The Prisoner of Heaven by Carlos Ruiz Zafón
My rating: 4.5 of 5 stars
Series: The Cemetery of Forgotten Books (Book #3 of 4)
Genre: Historical fiction, Mystery
Pages: 293 pages (US Kindle edition)
Translated Edition Published: 2012 by Weidenfield & Nicholson, Orion Books (UK) & by Harper (US)
Both Daniel Sempere and David Martin already have their respective background told, now it’s time for Fermin Romero de Torres’s past to be revealed.
“One mustn’t dream of one’s future; one must earn it.”
The Prisoner of Heaven is the third—and penultimate—installment in The Cemetery of Forgotten Books series by Carlos Ruiz Zafon. The story takes place in Barcelona 1957, and it mainly revolves around connecting the plot-threads prepared in The Shadow of the Wind and The Angel’s Game; at the same time, bringing new revelations and mysteries through Fermin’s past. It’s stated at the front page of the book that you can begin your journey with the series from whichever installment you choose; I highly disagree with this. I actually have no idea why that was stated, yes, technically you can understand the main story, but it is the nuances and familiarity with the characters established in the previous two books that made this book so damn engrossing. I strongly advise you to read this series in publication order. There were so many moments and scenes in this book that would lose their impact if you haven’t read the previous two books first.
Picture: The Prisoner of Heaven by Vincent Chong
I didn’t expect I would find myself this invested with the characters of the series, but the characters, at this stage of the series, have truly come alive for me. Daniel Sempere, David Martin, Julian Carax, Fermin, and many more side characters are fully fleshed-out characters with distinctive personalities and voices. In The Shadow of the Wind, we have known that Fermin—one of the character that made the first book astonishingly good—had a damaged and harrowing past that was never conveyed to the readers; it is here we finally get to see the revelations of his dark past and how the story of the Sempere family, David Martin, and Fermin connects with each other. Daniel and Fermin’s friendship, which was one of the main highlights of the first book, returns in its full force and more due to the truth behind Fermin’s background, and I loved reading every page of this book.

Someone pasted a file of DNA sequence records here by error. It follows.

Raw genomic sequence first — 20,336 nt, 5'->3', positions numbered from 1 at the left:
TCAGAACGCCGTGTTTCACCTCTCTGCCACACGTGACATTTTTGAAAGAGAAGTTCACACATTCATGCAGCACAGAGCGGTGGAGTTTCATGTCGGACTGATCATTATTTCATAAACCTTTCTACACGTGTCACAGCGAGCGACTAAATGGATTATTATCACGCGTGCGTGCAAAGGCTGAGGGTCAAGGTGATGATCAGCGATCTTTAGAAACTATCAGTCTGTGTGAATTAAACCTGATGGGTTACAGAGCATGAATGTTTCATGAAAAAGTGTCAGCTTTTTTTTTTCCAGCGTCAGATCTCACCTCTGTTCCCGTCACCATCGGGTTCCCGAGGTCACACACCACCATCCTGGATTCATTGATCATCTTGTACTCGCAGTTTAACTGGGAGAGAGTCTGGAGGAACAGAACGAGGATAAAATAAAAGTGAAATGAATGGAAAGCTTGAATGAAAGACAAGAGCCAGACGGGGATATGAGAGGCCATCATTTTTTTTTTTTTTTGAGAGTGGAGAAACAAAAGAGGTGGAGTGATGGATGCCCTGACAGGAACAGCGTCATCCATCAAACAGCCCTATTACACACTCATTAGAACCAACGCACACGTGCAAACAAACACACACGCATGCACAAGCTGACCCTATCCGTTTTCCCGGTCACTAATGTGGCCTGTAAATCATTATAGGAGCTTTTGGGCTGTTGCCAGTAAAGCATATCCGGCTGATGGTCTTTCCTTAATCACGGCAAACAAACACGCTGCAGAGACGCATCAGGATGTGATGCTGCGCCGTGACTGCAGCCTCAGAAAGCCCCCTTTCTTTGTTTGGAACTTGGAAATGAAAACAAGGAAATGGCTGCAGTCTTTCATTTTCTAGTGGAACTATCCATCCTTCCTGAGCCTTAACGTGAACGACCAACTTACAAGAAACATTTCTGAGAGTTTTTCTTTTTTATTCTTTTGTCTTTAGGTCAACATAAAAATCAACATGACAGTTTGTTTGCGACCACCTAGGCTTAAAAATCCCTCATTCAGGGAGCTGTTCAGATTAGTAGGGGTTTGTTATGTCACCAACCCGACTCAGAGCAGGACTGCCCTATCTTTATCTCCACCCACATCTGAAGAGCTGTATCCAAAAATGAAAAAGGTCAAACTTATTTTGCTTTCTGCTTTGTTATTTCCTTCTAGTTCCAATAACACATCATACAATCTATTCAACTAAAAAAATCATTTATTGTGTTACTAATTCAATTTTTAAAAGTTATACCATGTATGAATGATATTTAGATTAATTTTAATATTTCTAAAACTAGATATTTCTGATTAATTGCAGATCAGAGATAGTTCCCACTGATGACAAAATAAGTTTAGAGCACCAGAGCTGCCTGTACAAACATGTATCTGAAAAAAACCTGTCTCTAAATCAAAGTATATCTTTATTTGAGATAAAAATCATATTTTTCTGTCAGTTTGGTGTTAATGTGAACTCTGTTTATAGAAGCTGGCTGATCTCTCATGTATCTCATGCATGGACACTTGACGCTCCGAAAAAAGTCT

“I’ve always thought that anyone who needs to join a herd so badly must be a bit of a sheep himself.”
I’ve mentioned that The Shadow of the Wind has a melancholic mood to the narrative, and The Angel’s Game retained a bleak and depressing tone throughout its story. The Prisoner of Heaven felt like the calm before the storm. The story and characterizations are spot-on, and the pacing was engrossing. Additionally, the low page count of the book made me finish reading it in one day. There’s no denying that this was very unputdownable, but I honestly would’ve preferred this installment to be longer. One of the great things about the previous two books was how Zafon’s quality of narrative tightened with more pages read; there were contemplations, philosophical discussions, mysteries, relationships building, and the fiery passion for books. All of these, unfortunately, felt shortened or even missing due to the low page count.
“The world’s very small when you don’t have anywhere to go.”
In a way, The Prisoner of Heaven felt like an impactful interlude that functions as a convergence of plotlines prior to proceeding towards the final installment of the series. Gripping, incredibly well-written (and translated) as always; my experience with this series so far already made me want to shout continuously that this is one of my favorite non-SFF series of all time, but I don’t want to jinx it now; I shall leave that bold claim until I’m done reading the entire series. The stages for the grand and twisted conclusion have been set, let’s find out whether The Labyrinth of the Spirits will be able to conclude this quartet satisfyingly or not.
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